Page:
MADAGASCAR: DID PMB COMMIT A DIPLOMATIC FAUX PAS?

 

BY

 

UBAKA OKOFU

 

Did President Muhammadu Buhari of Nigeria, PMB commit a diplomatic faux pas in receiving the COVID 19 herbal treatment from Madagascar? Yes, and no. Yes, because as the President of the biggest country in Africa,  President Muhammadu Buhari owes the continent a duty to support anything that has its roots in Africa, particularly at a time when  leaders of the continent are  encouraging themselves  to look inwards. However, poring through the reception session, Buhari’s euphemistic rejection (or non-enthusiastic response some others would say) of the Madagascan cure to COVID-19 may have further darkened the cumulus of suspicion over the efficacy of the herbal cure.

We may want to recall that the President of Madagascar, Andry Rajoelina would evidently not be very pleased today with the leadership of the WHO and a few other world and African leaders who have tended to seemingly dismiss the Madagascar cure with the wave of the hand. n this wise, it may be said to be unhelpful if  Buhari is seen as toeing the same pathway as the World Health Organisation, WHO and the other naysayers that did not waste any time before declaring the Madagascar’s effort as still largely unproven and at best a mere scratch on the surface.

On the flip side,  one may exonerate  Buhari  who said all that a patriotic president would have said under that circumstance. Reading between the lines of the President’s  speech to the President of Guinea Bissau who had brought the message from Madagascar, one would say that Buhari has not committed a faux pas of any kind. President Umaro Embalo of Guinea Bissau was in Nigeria to convince his Nigerian counterpart on the need to avail his people of the Madagascan cure.  However, those who watched the broadcast of the meeting between both presidents had no need  waiting to hear the last of Buhari’s  response that “we will not put it to use without the endorsement of our ( scientific ) institution” to know that the mind of  the President  was already made up on the drug.

The President’s seeming rejection of the herbal cure on the ground of it not having secured appropriate scientific verification at the moment has sent several Nigerians rueing. Before now, the President and his Presidential Task Force on COVID 19 had been condemned for their seemingly tepid approach to the pandemic, most especially the one-size-fits-all-approach of lockdown, social distancing and quarantine. Many have argued that indigenous approaches are better adopted given the obvious fact that our topographies are quite at an end from those of Europe and America.

There is no gainsaying that members of the Presidential Task Force are largely bereft of what to do than a routine of  daily press briefings which are now too  monotonous and otiose in the eyes of Nigerians. No doubt, President Buhari and his Presidential Task Force will have to double their pace if Nigerians must take them seriously in the fight against the pandemic.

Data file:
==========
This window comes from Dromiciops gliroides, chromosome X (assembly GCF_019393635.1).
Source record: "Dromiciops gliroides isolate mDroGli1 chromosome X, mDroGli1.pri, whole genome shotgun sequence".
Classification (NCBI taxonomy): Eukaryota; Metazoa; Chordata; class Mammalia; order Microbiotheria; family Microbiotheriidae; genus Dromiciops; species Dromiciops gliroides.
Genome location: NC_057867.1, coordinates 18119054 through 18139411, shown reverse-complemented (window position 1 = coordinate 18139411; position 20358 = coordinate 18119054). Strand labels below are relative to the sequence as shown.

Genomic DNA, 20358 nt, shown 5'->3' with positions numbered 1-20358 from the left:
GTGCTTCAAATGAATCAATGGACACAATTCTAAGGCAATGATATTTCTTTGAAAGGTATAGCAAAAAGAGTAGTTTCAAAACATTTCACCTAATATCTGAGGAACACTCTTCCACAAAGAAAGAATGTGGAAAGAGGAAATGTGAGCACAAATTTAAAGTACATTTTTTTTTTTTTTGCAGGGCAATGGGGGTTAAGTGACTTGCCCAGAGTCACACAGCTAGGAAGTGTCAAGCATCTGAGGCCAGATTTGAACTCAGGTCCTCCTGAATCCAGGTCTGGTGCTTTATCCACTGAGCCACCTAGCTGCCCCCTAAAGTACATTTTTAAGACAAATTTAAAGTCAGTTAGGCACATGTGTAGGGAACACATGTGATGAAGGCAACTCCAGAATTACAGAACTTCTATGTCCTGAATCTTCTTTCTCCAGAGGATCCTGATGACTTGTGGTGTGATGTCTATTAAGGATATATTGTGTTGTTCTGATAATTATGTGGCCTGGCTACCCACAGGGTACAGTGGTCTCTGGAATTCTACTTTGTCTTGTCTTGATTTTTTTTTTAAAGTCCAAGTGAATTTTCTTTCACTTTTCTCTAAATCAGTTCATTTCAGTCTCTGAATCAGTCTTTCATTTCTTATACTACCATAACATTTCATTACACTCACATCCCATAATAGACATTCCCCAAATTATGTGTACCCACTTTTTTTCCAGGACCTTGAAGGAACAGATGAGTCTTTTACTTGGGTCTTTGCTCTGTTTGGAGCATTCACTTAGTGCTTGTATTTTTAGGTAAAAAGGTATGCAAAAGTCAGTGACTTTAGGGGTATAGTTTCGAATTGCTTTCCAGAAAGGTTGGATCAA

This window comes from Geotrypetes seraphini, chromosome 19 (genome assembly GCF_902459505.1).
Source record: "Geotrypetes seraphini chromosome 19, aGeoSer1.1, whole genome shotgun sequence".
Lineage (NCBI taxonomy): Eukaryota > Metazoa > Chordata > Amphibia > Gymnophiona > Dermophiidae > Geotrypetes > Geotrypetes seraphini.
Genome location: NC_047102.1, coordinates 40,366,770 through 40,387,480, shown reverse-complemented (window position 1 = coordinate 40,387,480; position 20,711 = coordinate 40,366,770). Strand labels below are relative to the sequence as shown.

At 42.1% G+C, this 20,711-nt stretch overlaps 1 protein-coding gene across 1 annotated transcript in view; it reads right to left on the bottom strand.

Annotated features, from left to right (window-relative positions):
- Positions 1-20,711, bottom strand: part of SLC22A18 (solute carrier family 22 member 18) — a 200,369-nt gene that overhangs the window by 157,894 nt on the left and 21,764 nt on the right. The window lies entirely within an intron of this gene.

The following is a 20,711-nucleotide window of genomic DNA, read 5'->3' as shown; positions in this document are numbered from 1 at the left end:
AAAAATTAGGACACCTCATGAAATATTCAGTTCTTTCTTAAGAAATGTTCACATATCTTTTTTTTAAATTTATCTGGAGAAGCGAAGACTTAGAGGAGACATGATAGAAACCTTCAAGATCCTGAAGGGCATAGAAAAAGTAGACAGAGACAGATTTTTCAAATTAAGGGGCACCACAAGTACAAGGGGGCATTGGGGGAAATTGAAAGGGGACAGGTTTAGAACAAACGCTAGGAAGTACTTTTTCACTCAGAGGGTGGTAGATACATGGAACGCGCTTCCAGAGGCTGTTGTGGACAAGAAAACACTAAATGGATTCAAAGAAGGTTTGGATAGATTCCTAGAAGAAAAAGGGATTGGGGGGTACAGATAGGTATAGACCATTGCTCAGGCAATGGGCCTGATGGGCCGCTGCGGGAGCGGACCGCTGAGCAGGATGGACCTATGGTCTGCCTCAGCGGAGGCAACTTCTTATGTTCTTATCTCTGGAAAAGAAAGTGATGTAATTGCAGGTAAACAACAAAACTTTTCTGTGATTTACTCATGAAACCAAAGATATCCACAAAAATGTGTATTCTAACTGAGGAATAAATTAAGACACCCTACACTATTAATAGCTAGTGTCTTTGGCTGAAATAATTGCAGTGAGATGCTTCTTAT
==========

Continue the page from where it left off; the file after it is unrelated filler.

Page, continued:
One is tempted to ask, are there functional and independent scientific institutions in the country that can come out with more dependable results?  After all, will it be worth the trouble carrying out a scientific verification of the Madagascar  drug knowing very well that several research laboratories in the country are largely comatose ?

Instead of burying their faces in shame, the President and his team had downplayed the Madagascan effort. 81 days after the first case of COVID-19 in Nigeria, our so called “scientific institutions” touted by the President have not made any headway in finding a cure to the pandemic. Rather these Professors of science had joined government to chorus the monotones of lockdown when the people have no food to eat or money in their accounts.

It is true that Nigerians are quick in hauling blames, particularly at politicians. One may also not blame them for being bellicose.  It’s not less to say that President Buhari has been invisible since the index case on February 27th. Instead, Nigerians are left in the limbo as to their fates as the economy bites header. Palliatives have been inadequate and poorly managed by government officials Nigerians are desirous of results and government preparedness against a post COVID-19 economy. Sticking only to preventive measures without any effort tailored toward a cure may sink us steeply. Already, some governors had refused to buy into government’d plans to lockdown the country still. Surprisingly, Governor Yahaya Bello, a close ally of President Buhari recently dismissed Nigeria Centre for Disease Control, NCDC for marketing the virus at every radio station and TV house to instil fear into Nigerians. The Governor was reported to have sent officials of the organisation away from Kogi without any reaction from Lai Mohammad and Femi Adesina, the Minister of Communication and presidential spoken person respectively. What does this tell us? Very simple: President Buhari and his COVID-19 team are not very organized in the fight against COVID-19.

 

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